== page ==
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The Oncogene LRF Stimulates Proliferation of Mesenchymal Stem Cells and Inhibits Their Chondrogenic Differentiation.



The oncogene leukemia/lymphoma-related factor (LRF) enhances chondrosarcoma proliferation and malignancy. This study aimed to investigate the roles of LRF in chondrogenic differentiation of primary human bone marrow-derived mesenchymal stem cells (BMSCs).


LRF was overexpressed in BMSC by lentiviral transduction. Chondrogenic differentiation of BMSC was induced by high-density pellet culture. Western blotting and real-time polymerase chain reaction were used to investigate changes in protein and mRNA levels, respectively, during chondrogenesis. Safranin-O staining, immunohistochemistry, and glycoaminoglycan contents were used to assess cartilage matrix deposition. BMSC proliferation was determined by mitochondrial dehydrogenase activity and cell counting. Cell cycle profiling was performed by flow cytometry.


LRF overexpression effectively inhibited protein and mRNA expression of chondrocyte markers and cartilage matrix deposition during chondrogenesis of BMSC. Endogenous LRF expression was constitutively high in undifferentiated BMSC but remained low in primary articular chondrocytes. Endogenous LRF protein was downregulated in a time-dependent manner during chondrogenesis. BMSCs overexpressing LRF had higher proliferation rates and cell population in the S phase. LRF suppressed p53 expression during chondrogenesis and this might prevent differentiating chondrocytes from entering a quiescent state.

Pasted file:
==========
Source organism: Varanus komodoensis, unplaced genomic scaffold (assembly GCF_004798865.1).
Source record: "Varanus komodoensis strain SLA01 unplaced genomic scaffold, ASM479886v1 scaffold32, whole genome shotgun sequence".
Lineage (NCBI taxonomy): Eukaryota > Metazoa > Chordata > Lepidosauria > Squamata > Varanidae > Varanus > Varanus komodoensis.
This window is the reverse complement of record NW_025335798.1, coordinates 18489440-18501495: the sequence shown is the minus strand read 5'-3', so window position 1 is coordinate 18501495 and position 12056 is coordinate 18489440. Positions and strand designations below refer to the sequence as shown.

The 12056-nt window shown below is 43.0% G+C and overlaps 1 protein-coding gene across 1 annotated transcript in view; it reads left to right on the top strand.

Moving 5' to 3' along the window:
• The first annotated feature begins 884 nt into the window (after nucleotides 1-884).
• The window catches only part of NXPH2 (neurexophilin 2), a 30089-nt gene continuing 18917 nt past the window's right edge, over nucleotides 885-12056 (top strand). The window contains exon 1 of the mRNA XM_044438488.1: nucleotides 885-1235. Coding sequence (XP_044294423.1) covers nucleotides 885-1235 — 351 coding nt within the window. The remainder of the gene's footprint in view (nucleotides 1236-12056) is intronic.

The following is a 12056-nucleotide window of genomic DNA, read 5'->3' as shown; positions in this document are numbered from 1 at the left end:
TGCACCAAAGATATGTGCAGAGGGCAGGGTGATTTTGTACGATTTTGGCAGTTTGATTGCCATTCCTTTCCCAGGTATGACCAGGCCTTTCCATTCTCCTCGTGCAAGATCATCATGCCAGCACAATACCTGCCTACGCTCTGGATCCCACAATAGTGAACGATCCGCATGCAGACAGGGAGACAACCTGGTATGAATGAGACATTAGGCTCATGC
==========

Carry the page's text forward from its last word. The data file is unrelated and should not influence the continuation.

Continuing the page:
Our data showed that LRF is important for stimulating stem cell proliferation and cell cycle progression. It is known that LRF is highly expressed in the mouse limb buds prior to overt chondrogenesis; thus, LRF might function to prevent premature chondrogenic differentiation of stem cells.

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